New Pill Approved for Low Sex Drive in Women

But Addyi is OK'd only for premenopausal women and carries risks

The U.S. Food and Drug Administration (FDA) has approved for premenopausal women the first-ever drug for low female libido.

The new drug, Addyi (flibanserin; dubbed “female Viagra” by some), was developed by Sprout Pharmaceuticals for a condition known as acquired, generalized Hypoactive Sexual Desire Disorder (HSDD), which affects up to 1 in 10 women in the United States, according to a company press release.

“It has been a remarkable journey to get to this breakthrough moment,” said Sprout Pharmaceuticals Chief Executive Officer Cindy Whitehead, in a press statement. “Today we celebrate what this approval means for all women who have long awaited a medical treatment option for this life-impacting condition.”

Critics of the new drug say it is ineffective and unsafe, however. Side effects include a severe drop in blood pressure and fainting. Women are advised to abstain from alcohol while taking Addyi. (The drug contains a boxed warning to that effect.)

It may improve sexual desire, but it’s not like a home run drug — it’s more like a first base drug.

— Dr. Wulf Utian, North Amer. Menopause Society

Other potential side effects include sleepiness, fatigue, nausea, insomnia and dry mouth.

Does It Work?

The drug is not indicated for post-menopausal women, though doctors can prescribe it off-label.

Sprout said that having already studied Addyi in post-menopausal women, the company plans to pursue FDA approval for that group in the future. “The safety and efficacy of Addyi has not been established in men,” it added in a statement.

Dr. Wulf Utian, founder and medical director of The North American Menopause Society (NAMS), a nonprofit scientific organization devoted to women at midlife and beyond, said he has had misgivings about the drug, which he described as “marginally effective.”

Said Utian: “It may improve sexual desire, but it’s not like a home run drug — it’s more like a first base drug.” In clinical trials, use of the drug increased women’s number of “satisfying sexual events” by one-half to one additional event per month over a placebo.

“Is it effective enough to justify its having been approved?” Utian asked. “To me that‘s a crucial question. My feeling is probably not.”

The Fight For Approval

A campaign called Even the Score pushed for the approval of flibanserin, accusing the FDA of unfairly limiting drugs for women’s sexual problems while approving treatments for men. A number of women’s groups, including the National Organization for Women, signed on. The effort was funded in part by Sprout.

The FDA strongly rejected claims of gender bias, it said in a June statement. “We are committed to working with companies to develop safe and effective treatments for female sexual dysfunction, as we do for all diseases with unmet medical needs.”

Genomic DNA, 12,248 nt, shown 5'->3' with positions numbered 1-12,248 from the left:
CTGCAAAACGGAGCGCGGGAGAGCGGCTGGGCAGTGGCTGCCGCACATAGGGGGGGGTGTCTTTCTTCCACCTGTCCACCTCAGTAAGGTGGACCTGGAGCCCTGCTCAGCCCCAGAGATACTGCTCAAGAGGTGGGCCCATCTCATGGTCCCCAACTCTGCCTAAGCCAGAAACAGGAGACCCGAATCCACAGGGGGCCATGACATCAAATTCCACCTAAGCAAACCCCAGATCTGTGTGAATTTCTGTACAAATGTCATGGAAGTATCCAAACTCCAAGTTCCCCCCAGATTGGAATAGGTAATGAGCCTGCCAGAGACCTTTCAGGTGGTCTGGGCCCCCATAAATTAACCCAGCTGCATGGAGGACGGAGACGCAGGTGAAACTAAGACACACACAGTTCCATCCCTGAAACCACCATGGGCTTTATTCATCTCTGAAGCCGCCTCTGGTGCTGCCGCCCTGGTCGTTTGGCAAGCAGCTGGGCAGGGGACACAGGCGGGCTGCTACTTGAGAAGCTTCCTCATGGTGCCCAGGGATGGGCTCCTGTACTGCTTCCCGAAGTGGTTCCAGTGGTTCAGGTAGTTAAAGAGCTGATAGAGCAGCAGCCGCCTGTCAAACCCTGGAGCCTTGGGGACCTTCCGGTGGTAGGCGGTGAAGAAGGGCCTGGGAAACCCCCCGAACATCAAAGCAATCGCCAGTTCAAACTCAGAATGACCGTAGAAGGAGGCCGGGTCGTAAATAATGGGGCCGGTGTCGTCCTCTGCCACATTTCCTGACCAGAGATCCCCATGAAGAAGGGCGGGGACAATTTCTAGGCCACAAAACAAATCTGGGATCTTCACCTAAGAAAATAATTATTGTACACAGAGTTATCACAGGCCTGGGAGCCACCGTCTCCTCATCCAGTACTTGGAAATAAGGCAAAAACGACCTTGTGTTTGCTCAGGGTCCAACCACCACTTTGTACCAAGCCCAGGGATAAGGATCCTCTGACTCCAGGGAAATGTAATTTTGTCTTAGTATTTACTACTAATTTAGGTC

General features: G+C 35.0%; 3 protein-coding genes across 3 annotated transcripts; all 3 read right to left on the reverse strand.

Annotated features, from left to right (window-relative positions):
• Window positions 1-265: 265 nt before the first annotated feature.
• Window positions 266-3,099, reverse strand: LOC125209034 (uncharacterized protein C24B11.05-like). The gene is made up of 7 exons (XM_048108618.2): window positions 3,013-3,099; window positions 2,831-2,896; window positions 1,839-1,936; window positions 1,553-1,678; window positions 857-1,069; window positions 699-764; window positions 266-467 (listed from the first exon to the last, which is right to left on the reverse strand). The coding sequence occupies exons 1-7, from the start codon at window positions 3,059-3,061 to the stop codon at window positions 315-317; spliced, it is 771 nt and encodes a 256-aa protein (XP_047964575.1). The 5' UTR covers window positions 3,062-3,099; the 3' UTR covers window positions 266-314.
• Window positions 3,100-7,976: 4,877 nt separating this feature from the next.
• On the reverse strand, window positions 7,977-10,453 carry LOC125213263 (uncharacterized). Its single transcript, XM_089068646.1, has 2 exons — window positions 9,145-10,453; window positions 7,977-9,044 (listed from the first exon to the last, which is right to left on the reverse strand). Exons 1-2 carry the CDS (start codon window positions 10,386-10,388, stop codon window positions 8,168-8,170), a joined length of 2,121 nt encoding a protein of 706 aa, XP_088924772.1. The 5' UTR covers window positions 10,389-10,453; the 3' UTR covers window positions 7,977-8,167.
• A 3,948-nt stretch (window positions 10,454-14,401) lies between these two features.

The FDA’s Center for Drug Evaluation and Research (CDER) Director, Dr. Janet Woodcock, said Aug. 18,:“Today’s approval provides women distressed by their low sexual desire with an approved treatment option. The FDA strives to protect and advance the health of women, and we are committed to supporting the development of safe and effective treatments for female sexual dysfunction.”

However, she said, “Because of a potentially serious interaction with alcohol, treatment with Addyi will only be available through certified health care professionals and certified pharmacies.”

Possible Serious Side Effects

Utian said the safety questions are worrisome.

“The concerns are, this is not like Viagra, where you just take it when you need it,” he said. Addyi is taken every day, at bedtime. The possible drop in a woman’s blood pressure and fainting “could affect her at any moment,” such as when she is driving, Utian said. That’s especially true if she drinks alcohol.

Utian added he hoped research would continue into drugs for women’s sexual disorders.

Sprout said a one-month supply of the drug is estimated to come with a $30 to $75 co-pay per month for patients. To further reduce the out-of-pocket cost, the company said it is also planning to offer a “point of purchase co-pay assistance program” in early sales.

As Next Avenue said in an earlier post, an FDA advisory committee recommended Addyi’s approval in June. The FDA took final approval action Aug. 18.

By Emily Gurnon
Emily Gurnon is the former Senior Content Editor covering health and caregiving for Next Avenue. She previously spent 20 years as a newspaper reporter in the San Francisco Bay Area and St. Paul.@EmilyGurnon

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